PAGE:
Introduction to Solar Systems Programming
Last month we covered basic circuits connecting light dependent resistors (LDR's) and phototransistors to PIC processors. We also gave a first-hand look at our 4.5" turbine project using an old snowmobile case), and we announced our new 4.5-inch Experimenter's Tesla Turbine program.
Update: 4.5-inch Tesla Turbine Components & Kits
The 4.5" hot rotors and kits are moving slowly but surely, with some international sales beginning to trickle in. We are extending our rotor kit offer until the end of August, after which time only fully assembled rotors will be available -- so get yours while they last!
Also in August we will continue with the remaining turbine components: bearing case, shaft, and hot rotor case.
Members who have already ordered rotors and rotor kits will have priority as new components become available.
Adding Intelligence to an Actuator Power Control Unit
Going on to the electronics portion of this month's article, we'll start out by looking at a typical actuator power control unit. Photos 57h, 57i and 57j show an early "antenna positioner" as used in the good old days of large diameter satellite dishes.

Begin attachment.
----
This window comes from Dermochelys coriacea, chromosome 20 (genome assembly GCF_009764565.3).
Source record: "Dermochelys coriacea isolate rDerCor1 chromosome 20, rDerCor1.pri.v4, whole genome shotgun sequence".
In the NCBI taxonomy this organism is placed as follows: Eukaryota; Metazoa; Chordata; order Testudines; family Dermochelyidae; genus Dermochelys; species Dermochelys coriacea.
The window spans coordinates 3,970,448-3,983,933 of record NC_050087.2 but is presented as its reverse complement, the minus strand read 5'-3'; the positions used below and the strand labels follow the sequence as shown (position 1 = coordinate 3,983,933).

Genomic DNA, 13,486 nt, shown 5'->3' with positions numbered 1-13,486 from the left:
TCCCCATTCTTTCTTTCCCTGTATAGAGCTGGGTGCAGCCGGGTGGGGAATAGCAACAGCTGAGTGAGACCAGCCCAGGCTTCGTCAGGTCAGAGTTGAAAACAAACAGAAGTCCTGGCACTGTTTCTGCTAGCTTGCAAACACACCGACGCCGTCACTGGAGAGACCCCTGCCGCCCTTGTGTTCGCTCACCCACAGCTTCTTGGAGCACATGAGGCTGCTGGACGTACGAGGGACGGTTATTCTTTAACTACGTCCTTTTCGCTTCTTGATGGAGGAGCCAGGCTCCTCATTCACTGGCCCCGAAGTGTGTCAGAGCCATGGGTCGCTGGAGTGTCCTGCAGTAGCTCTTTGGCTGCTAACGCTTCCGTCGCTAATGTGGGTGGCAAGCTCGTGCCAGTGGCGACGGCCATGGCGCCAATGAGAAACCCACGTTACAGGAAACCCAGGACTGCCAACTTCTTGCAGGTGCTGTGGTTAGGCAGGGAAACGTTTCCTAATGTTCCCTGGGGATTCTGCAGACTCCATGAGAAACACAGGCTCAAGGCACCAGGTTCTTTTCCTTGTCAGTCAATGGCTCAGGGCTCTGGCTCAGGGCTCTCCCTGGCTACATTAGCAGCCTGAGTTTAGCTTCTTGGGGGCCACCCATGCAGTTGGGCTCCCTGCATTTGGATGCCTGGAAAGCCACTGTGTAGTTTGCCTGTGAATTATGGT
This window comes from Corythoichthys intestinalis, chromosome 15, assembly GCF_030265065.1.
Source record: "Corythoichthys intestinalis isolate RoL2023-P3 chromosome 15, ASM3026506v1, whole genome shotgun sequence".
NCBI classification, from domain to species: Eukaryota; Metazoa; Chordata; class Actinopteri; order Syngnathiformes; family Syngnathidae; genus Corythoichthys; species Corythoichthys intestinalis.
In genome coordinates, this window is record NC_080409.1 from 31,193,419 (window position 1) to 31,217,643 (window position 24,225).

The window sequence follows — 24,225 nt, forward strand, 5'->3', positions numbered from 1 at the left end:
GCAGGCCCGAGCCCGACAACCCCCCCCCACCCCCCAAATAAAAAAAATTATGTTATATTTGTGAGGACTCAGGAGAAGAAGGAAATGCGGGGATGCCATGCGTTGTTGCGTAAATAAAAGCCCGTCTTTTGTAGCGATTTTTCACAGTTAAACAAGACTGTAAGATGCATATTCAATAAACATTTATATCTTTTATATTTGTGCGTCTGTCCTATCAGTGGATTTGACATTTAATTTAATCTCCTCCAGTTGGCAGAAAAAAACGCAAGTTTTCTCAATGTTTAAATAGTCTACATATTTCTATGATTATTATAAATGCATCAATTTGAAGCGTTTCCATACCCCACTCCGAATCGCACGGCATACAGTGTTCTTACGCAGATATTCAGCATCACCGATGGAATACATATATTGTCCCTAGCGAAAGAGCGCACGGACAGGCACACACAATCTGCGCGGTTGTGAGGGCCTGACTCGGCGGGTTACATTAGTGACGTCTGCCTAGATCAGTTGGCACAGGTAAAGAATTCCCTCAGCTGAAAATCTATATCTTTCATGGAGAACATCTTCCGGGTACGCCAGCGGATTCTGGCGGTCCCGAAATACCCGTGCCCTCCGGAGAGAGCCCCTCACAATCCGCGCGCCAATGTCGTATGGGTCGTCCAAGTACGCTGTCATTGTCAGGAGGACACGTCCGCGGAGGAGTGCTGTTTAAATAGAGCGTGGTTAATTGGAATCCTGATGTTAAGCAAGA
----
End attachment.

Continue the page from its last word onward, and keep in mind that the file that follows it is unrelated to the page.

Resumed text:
These units used electronically controlled power relays to supply both forward and reverse current to the actuator motor to extend or retract a ram capable of about 2,000 pounds of force. As our project progresses, our "smart controller" - using a PIC processor - will interface to this "dumb" actuator controller to automatically aim the dish toward the sun for optimal heat concentration.
Continuing from last month's discussion of the PIC processor solar targeting/tracking system, we'll take a look at the basics or introduction to system software development. Before we jump into the actual writing of software algorithms, it's best to organize and plan for the intended results. Not only is it easier to follow a planned itinerary, but there is a lot less error debugging in the long run. It's like writing a term paper or business plan -- the results are usually better when you follow an outline. The outline of a software program is the flow chart.
Since our development system uses both a PC "front end" and an embedded PIC processor "target", our developmental process will include an X86 software module for the PC, and a PIC software module for the reflector aiming system.
Let's begin with a simple set of software modules to read light values from an LDR/phototransistor and report these values to our front end PC.
(get and send light intensity value)
(capture and display data)
As you can see, the basic principles of program design are straightforward and simple. Next month we'll take a look at translating the flowchart into actual lines of software. Until then, let's keep our grassroots motive power revolution moving forward.
Last updated: July 02, 2008 11:21 PM
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